Initial discovery and excavation of the site in 1960, by the Wessex Caving Club (Murray 2010), was intended for caving purposes and did not anticipate the discovery of human remains (Schulting et al. 2010). Initially the remains were considered modern and handed to the police, who subsequently destroyed them as being of no interest (Somerset HER 2003). There is no published report of these excavations but a summary was given by Paula Gardiner in her PhD thesis in 2001. Gardiner investigated the mouth of the swallet hole (as the cave now presents as) but with few archaeological remains discovered (Murray 2010).

The remaining fragments of human remains found in the cave have been subjected to AMS dating and returned a Mesolithic date for one individual, but the other five presented as Middle and Late Neolithic (Murray 2010). The Mesolithic date places it contemporary with the latest burial found in Aveline’s Hole (Gardiner 2003, 104).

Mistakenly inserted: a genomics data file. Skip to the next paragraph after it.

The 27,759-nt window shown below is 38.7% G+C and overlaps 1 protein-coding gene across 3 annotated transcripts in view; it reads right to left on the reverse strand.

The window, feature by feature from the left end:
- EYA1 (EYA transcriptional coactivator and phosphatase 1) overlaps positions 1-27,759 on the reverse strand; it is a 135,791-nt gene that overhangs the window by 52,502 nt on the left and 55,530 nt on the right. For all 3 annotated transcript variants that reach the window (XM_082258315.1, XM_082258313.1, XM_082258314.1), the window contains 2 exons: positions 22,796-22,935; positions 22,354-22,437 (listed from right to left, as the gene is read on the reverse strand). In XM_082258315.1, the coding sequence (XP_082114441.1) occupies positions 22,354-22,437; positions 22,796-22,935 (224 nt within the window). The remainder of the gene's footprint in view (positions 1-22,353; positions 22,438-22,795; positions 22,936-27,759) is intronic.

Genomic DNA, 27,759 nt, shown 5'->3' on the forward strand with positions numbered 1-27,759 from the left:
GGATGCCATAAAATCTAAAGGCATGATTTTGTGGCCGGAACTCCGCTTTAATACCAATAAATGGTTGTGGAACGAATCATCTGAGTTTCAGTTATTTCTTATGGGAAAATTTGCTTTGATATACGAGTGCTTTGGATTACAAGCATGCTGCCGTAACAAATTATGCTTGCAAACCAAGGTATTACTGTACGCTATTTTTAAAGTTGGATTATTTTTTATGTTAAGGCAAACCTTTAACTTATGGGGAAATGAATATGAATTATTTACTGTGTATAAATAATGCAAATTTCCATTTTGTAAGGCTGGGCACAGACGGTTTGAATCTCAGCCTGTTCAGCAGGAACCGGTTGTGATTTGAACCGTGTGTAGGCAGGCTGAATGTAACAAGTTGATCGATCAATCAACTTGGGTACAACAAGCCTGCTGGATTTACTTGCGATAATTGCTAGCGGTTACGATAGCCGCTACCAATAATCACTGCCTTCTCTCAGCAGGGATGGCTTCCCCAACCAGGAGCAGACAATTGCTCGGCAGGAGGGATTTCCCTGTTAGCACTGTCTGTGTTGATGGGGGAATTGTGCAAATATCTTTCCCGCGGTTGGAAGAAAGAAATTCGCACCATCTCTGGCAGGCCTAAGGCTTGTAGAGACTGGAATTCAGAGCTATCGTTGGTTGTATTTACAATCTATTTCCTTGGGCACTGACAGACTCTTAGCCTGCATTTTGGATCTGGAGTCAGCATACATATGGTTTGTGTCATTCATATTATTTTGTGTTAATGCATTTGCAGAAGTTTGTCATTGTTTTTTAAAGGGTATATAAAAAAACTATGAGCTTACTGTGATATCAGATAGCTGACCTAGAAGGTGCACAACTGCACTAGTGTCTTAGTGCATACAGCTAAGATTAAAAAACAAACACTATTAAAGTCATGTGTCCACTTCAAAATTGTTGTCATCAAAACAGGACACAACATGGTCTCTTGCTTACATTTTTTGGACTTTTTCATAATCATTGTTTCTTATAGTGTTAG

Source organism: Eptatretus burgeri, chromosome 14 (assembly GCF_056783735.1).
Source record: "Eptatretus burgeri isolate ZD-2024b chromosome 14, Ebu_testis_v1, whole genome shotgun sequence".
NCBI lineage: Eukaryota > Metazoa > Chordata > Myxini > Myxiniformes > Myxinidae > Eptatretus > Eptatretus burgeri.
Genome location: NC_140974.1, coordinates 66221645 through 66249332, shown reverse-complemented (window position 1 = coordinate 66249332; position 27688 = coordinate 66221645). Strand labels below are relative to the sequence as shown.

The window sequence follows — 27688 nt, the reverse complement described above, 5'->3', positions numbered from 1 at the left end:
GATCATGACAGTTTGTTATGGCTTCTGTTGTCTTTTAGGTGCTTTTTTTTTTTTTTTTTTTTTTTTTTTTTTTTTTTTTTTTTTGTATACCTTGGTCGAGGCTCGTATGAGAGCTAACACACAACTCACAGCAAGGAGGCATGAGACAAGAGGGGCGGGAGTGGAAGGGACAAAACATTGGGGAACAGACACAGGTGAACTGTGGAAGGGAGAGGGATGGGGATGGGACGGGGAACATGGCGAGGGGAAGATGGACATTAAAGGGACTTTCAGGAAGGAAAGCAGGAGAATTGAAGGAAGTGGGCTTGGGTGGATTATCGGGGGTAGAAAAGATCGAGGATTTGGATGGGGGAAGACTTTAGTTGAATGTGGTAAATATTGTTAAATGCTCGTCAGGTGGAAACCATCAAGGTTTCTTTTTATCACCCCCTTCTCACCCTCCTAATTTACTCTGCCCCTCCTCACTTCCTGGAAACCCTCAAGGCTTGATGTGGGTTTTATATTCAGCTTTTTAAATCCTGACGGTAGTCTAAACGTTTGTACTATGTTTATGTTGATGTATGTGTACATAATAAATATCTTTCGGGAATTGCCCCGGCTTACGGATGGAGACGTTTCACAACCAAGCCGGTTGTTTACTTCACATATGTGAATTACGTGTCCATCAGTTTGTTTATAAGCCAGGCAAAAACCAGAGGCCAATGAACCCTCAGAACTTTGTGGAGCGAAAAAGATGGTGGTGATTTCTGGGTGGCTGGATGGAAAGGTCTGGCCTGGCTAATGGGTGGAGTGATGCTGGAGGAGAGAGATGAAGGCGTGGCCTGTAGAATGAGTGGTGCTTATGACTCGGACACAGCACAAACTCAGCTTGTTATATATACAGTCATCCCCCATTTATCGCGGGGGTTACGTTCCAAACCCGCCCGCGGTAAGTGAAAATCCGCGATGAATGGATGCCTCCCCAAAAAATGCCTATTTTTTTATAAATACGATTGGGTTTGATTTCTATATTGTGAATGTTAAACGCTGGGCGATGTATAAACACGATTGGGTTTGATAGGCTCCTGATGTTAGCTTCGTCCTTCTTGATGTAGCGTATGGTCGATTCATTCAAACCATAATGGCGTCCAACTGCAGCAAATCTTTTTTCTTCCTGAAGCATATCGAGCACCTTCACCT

Chronology and Current Interpretation

The main interpretation of this site is as a later Mesolithic burial site, suggested as providing a comparison to the burial sites of Gough’s Cave and Aveline’s Hole by having a hilltop position as opposed to a cave (P Driscoll pers. comm.). I’m not sure how this comparison bears out if the hilltop opening of the cave was not the prehistoric entrance. I haven’t been able to establish exactly where the suggested prehistoric access was made.

Gardiner considers burial of the dead to be indicative of increasing social complexity, and the findings from Totty Pot (as well as Aveline’s Hole and Gough’s Cave) take this back to the early Mesolithic in time (P. Gardiner 2003). But the continuation of use into the Middle and Late Neolithic indicate that the ‘revolution’ of the Neolithic was not necessarily acceptable in all its facets to all people, and that burial in natural places was still part of life for some people of the Mendips.